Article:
Happy and cows, mean more milk. This mindset fuels everything dairy farmers work to accomplish day after day. For Kelly and Joan Sweet, of Sweet Dairy Farm in Fletcher, Vermont, a few special features keep their cows comfortable. Automatic back-scratchers activate whenever their cows walk underneath. Their state-of-the-art barn also has a special water recycling system which sends 4,000 gallons of recycled water collected on the farm, down the barn-aisles as another tool to keep the cow’s area clean – also a nice foot bath for their ladies!
Cows Make More Milk for Robots
Maybe most impressive, are the Sweet’s four robotic milking machines housed in the center of the barn. Cows walk into the milking stalls and the machines digitally read a sensor found on a collar around the cows’ necks (these devices track steps taken, eating habits, and how long they’re chewing their cud – all signs of a cow’s health). Grain is dropped into a tray, and the machine goes to work. An automated arm swings out under the cow’s udders, cleans them, and a laser guides suction cups onto the teats.
This technology frees the Sweets to take care of other work on the farm. Robotic milkers often mean an increase in milk production for each cow, providing a consistent touch, allowing the cows to milk anytime they want.
The Sweets also have a robotic machine pushes food to the cows every hour to make sure they always have something to eat. It’s like an over-sized Rhumba, slowing working it’s way around the barn, pushing feed closer to hungry cows.
Tractors Drive Themselves & Ensure Accurate Application of Seeds, Nutrients
Many dairy farms grow the feed for their own cows. That means each season putting in the countless hours of planting crops like corn (used in silage). When you’ve got thousands of acres to get in the ground, grow, and harvest, you need a tractor that’s up to the job. GPS technology is no longer just for your car, it’s helping farmers accurately cover their fields. Many modern tractors are driving themselves through that GPS technology, leaving just the turning to the farmer. This allows the farmer to keep a closer eye on the seeder, or manure applicator they may be towing.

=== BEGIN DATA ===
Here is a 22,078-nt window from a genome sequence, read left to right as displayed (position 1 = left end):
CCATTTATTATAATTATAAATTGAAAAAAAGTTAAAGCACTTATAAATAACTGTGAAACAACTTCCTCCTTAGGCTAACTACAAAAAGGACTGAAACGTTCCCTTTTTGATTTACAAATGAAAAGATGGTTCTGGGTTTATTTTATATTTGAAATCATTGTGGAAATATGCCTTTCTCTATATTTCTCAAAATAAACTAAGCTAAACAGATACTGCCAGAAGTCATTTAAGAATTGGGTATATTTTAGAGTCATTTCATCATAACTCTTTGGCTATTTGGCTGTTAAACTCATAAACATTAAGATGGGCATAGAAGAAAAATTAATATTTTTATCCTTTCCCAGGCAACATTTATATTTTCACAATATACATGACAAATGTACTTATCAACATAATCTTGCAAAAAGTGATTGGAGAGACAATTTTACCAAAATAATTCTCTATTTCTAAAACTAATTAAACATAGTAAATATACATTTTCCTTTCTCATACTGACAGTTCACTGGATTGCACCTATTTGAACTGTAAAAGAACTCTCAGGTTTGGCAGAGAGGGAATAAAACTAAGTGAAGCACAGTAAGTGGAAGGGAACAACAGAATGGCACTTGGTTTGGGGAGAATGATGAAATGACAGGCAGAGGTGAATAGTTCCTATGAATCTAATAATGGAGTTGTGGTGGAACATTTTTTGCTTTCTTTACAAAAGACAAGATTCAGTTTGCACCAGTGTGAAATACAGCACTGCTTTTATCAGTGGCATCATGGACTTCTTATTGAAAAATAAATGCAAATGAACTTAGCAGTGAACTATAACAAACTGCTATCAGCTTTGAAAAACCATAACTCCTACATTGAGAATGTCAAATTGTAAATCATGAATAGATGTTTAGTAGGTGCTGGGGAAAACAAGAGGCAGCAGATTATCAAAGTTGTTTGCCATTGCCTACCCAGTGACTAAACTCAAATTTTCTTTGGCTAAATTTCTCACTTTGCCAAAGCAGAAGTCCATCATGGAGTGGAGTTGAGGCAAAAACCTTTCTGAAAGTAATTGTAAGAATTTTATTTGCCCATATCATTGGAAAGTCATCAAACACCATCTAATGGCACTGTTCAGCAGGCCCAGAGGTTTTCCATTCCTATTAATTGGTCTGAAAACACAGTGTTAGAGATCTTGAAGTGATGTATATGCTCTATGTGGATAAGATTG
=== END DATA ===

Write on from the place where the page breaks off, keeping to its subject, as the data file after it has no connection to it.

Called ‘Precision Agriculture’, this technology and these practices can eliminate human error. Crops are seeded in even rows and areas are not covered more than once. That means more money saved. It also means when farmers need to use manure fertilizer, pesticides or herbicides, the right amounts are applied, and in the right spots. This precision helps to ensure that nutrients stay on the field, and helps to protect our environment and waterways.
Technology Gives Farms an Edge on Mother Nature
Mother Nature is an ever-present force looming over farmers. It’s a factor they can’t control but always prepare for. At Copper Hill Farm in Fairfax, Kurt Magnan, a fourth-generation dairy farmer, pulls out his phone and checks the data coming in from his remote weather station. Located on a hill north of the barn, the weather station features wind and rain gauges, as well as other sensors that record temperature, and humidity. This information is sent to his smartphone in real time. It allows Magnan to make informed decisions about his work. The data helps Magnan decide what, and how much manure he should apply to his fields. It’s another example of how dairy farmers utilize technology to protect the lands they use and love.
Vermont and New England dairy farmers don’t take days off, they never stop monitoring and caring for their animals and their lands. Even though their tools have changed drastically, dairy farmers continue to work effectively and efficiently to produce healthy foods. And with our population slated to reach 9.7 billion by 2050, we’ll need all of our farmers and their technology.
Left Image: Meg and Dylan Nelson. Upper Right Image: Sweet Family. Lower Right Image: Magnan Family.